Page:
What are the skills that enable you to #FinishWhatYouStart ?

I’m doing a lot of thinking about how to finish what you start — about how I (and probably many others) do a good job at starting something but not necessarily finishing.

I want to change how I finish things and I’m sharing my journey because I think other people may want the same thing.

So what are the skills that a good finisher has? That’s what I want to explore in this blog post. I’ll probably be generalizing a bit because not all projects require every single one of these finishing skills but in general most of these projects do.

To help me create this list, I am thinking of two people I know and have worked with who I have seen finish projects and finish them very, very well. I am thinking about the times that we have worked on projects together and what they did to bring those projects to completion and what skills I saw them bring to bear.


There is a lot of overlap between these. I can’t say that these are all distinct, discrete skills but rather a mix of related qualities. You might even look at this big group of skills and call them (collectively) “project management”. I would agree. If we were to dissect project management, I think these are the parts.

  • Resilience. Every project meets challenges but finishers stick with the project even when the challenges seem insurmountable. They don’t let the challenges stop them but rather they deal with the challenges, eliminating them or working around them.
  • Perfection. Finishing well requires a certain degree of perfectionism. A good finisher needs to avoid the temptation to just slap a coat of paint over everything and hope it hides the blemishes. Rather, they take the time and focus to correct the blemishes first.
  • Consistency. A finisher is consistent. They show up and do the work day in and day out. The finisher keeps going even though things don’t seem to change all that much from one day to the next. It’s as if the work itself is the reward.
  • Thrives on detail. When you get to the finish, it really gets down to the details. You aren’t just thinking those sweeping creative thoughts; you are now in the weeds, tackling the small stuff. You’re dotting the i’s and crossing the t’s.
  • Focused/Delays the reward. The finisher keeps working toward the end of the project because they know the reward will be there. I think this is a big reason why I leave stuff behind because I want the reward, and I feel I get it from starting more often than I think I get it from finishing.
  • Has force of will. I’m not sure if this is the right label for what I’m trying to describe but it seems to me that projects become more difficult as they move forward but a good finisher has the force of will to push the project forward in spite of the increasing difficulties.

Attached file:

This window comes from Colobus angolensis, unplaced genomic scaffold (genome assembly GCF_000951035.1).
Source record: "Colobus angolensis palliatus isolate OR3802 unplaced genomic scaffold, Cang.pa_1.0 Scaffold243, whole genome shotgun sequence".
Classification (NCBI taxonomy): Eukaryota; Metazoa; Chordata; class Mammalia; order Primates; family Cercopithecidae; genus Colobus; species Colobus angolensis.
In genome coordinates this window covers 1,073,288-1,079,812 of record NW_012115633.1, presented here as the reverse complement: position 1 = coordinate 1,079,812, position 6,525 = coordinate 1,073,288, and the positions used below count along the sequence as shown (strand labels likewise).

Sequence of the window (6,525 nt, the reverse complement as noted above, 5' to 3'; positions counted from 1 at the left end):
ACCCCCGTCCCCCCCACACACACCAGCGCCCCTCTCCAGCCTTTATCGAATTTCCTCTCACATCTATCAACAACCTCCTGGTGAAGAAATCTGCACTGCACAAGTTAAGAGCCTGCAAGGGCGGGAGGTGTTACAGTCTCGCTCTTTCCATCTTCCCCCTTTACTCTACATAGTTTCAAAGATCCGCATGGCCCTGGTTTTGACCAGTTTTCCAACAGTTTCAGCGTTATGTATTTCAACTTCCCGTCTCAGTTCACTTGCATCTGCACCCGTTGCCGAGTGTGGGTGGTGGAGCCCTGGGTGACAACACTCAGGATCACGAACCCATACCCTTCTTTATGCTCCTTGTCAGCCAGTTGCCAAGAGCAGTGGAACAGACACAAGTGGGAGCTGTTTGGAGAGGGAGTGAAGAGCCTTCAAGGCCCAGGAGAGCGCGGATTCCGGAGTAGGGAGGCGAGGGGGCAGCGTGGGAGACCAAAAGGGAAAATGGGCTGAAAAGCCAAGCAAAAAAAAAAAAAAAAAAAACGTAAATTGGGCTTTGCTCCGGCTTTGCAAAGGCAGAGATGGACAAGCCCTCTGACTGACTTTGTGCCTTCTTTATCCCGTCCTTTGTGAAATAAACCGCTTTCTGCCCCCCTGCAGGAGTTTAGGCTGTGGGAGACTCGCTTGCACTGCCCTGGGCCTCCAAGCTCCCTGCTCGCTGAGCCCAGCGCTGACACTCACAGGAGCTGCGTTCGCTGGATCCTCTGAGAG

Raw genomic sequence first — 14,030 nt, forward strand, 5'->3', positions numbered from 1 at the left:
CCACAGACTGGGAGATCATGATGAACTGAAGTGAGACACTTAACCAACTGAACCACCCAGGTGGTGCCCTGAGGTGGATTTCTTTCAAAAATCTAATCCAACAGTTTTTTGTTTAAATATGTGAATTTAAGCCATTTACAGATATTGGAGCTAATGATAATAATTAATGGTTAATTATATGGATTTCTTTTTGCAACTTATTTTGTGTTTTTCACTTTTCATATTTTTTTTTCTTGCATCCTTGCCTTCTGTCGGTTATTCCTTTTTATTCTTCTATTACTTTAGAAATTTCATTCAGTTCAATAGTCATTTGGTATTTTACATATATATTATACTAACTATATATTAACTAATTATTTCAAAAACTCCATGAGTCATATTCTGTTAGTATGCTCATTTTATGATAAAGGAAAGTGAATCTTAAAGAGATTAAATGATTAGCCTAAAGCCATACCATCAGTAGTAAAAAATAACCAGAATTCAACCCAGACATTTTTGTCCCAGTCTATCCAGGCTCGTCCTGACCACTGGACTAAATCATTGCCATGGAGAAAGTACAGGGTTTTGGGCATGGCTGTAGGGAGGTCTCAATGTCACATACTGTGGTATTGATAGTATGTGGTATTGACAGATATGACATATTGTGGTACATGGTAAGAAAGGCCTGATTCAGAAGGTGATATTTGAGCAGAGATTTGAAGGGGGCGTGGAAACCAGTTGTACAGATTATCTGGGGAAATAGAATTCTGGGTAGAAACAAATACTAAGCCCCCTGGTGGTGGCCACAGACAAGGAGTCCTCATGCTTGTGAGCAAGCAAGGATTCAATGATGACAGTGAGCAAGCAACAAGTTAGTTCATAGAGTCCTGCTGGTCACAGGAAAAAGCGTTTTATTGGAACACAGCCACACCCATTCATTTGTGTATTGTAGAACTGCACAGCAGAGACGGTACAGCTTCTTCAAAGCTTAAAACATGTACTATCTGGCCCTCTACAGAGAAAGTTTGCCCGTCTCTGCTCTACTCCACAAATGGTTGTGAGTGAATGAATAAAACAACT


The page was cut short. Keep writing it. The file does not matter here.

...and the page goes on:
• Juggle all the parts. Here’s another area where I get hung up. A good finisher can see all the different components of the project, each one presumably moving along at its own pace with its own challenges, and they can see how it will all fit together into one smoothly-operating finished project.
  • Organization. Goof finishers, especially ones that follow a pre-defined plan, always seem to be well-organized, maintaining checklists and a project plan throughout the project.
  • Fixedness on the goal. This was a late addition to the list but I realized that one area that good finishers have is the ability to remain fixed to the goal. Not just focused to get through the project (which I mentioned above) but rather fixed to the goal. That is, they don’t redefine the goal as the project becomes harder.

I think these are the key qualities of a good finisher, and then you also need to dial in other factors — such as delegation and team management — if you’re working on a larger project.


Okay, confession time… because I’m blogging about this to help me become a better finisher. So what am I lacking?

I can see from this list that I really struggle in a lot of these areas. Yes, I can do some of them because I do indeed finish some projects (even if I don’t finish as many projects as I would like).

I was going to list the above skills in order of my best to my worst but honestly I can’t. I see glimpses of success in these but overall, not enough to call it “my best”. Truthfully, I am not happy with my performance in any of these areas. (For what it’s worth, I do okay at consistency in other areas of my life, thanks in no small part to Kelly McGonigal’s The Willpower Instinct, which I consider to be one of the 10 business books that changed my life).

In some ways, I am lacking these skills because I’m not wired for them. (As mentioned in a previous blog, I tend to do well with the big creative stuff). But also, I just haven’t had as much of a chance to practice these skills because I tend to focus on the start. So I get this feedback loop that rewards starting and stunts the growth of my finishing.


I believe these skills are learnable. I think I have seen these skills in my life now and then. But now I need to focus on developing them and growing them and making the work for me. In the projects I am currently trying to finish, I will specifically work on using these goals to help me finish well.

Published by Aaron Hoos

Aaron Hoos is a writer, strategist, and investor who builds and optimizes profitable sales funnels. He is the author of The Sales Funnel Bible and other books.

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